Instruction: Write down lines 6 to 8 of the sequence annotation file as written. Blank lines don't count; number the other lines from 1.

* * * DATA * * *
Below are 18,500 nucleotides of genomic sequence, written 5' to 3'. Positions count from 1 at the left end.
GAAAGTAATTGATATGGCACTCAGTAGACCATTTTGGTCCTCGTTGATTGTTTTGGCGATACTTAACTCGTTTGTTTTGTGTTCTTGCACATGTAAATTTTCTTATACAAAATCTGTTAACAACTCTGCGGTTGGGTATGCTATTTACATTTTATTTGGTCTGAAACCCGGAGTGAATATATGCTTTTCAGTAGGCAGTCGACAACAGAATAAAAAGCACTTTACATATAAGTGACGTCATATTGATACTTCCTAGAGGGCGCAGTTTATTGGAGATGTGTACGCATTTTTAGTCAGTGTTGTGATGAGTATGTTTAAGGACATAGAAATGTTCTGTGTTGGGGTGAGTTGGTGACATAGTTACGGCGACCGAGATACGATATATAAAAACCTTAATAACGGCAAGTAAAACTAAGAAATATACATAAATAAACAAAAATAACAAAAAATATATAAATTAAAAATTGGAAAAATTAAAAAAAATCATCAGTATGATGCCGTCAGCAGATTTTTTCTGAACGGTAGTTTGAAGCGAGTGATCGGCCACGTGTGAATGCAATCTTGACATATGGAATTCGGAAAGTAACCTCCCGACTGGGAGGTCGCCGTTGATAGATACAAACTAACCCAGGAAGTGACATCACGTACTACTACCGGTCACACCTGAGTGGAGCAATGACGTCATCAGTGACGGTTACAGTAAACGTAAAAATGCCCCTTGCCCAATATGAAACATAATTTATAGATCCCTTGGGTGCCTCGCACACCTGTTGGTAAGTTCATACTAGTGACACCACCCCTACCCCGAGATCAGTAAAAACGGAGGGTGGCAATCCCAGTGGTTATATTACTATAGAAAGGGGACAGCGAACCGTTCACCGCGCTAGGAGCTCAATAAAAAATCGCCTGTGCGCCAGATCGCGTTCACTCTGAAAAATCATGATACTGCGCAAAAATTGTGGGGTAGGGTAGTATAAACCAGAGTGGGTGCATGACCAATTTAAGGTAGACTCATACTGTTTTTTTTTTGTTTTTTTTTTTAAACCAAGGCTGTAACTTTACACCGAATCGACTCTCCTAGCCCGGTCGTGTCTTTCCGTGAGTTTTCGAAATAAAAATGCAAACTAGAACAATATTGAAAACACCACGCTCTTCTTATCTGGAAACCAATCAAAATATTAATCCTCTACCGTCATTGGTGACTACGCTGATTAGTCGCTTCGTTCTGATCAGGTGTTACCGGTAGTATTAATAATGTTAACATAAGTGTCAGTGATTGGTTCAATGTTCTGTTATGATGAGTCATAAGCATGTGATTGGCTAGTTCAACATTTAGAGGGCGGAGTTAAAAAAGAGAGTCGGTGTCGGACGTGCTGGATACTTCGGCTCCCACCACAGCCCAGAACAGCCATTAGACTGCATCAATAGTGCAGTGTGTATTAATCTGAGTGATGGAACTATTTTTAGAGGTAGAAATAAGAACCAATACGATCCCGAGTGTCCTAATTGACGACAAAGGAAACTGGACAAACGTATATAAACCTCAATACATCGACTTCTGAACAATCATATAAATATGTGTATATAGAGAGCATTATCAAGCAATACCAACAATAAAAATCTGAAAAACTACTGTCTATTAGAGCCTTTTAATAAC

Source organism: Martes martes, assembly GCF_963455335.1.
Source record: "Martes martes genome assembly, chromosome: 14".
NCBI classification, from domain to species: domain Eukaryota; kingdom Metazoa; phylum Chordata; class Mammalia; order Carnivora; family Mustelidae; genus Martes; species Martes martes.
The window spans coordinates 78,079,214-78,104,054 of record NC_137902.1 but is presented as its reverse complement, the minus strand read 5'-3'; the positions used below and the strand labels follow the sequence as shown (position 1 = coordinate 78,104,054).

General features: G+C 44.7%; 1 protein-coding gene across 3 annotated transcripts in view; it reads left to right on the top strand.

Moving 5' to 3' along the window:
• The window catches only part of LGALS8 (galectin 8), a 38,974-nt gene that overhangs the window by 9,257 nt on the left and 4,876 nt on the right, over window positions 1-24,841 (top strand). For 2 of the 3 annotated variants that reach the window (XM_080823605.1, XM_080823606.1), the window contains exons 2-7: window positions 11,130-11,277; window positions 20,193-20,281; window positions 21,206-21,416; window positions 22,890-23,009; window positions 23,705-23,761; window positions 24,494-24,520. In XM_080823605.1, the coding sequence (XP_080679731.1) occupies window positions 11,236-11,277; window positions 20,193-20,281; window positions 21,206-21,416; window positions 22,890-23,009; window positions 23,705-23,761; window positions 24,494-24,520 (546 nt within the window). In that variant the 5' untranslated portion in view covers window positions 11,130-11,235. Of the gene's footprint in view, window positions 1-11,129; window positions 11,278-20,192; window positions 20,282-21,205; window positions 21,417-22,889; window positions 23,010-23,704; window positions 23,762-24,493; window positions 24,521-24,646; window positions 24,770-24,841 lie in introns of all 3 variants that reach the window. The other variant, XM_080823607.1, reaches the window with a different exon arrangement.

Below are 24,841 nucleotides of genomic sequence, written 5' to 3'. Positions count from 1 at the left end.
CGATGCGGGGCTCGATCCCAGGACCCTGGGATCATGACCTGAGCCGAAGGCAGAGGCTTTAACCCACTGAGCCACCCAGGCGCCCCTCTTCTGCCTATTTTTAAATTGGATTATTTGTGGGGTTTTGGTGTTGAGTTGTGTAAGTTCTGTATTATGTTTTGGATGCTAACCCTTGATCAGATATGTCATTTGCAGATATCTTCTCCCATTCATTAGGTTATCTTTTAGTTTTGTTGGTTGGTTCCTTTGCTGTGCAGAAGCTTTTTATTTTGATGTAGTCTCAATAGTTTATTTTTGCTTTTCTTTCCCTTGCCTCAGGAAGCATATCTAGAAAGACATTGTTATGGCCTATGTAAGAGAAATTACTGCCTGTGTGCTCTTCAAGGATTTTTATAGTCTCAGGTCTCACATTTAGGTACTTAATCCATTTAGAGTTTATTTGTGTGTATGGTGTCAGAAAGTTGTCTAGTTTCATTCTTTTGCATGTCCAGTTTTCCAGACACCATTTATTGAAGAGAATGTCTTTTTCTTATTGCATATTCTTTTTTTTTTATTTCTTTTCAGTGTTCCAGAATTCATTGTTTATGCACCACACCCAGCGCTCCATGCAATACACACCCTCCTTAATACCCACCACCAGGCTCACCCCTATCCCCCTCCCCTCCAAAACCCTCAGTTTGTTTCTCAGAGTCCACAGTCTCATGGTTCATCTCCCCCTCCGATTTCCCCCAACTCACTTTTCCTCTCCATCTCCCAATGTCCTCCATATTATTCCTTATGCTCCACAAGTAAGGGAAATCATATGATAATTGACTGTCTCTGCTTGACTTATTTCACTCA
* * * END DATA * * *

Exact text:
The window spans coordinates 78,079,214-78,104,054 of record NC_137902.1 but is presented as its reverse complement, the minus strand read 5'-3'; the positions used below and the strand labels follow the sequence as shown (position 1 = coordinate 78,104,054).

General features: G+C 44.7%; 1 protein-coding gene across 3 annotated transcripts in view; it reads left to right on the top strand.

Moving 5' to 3' along the window: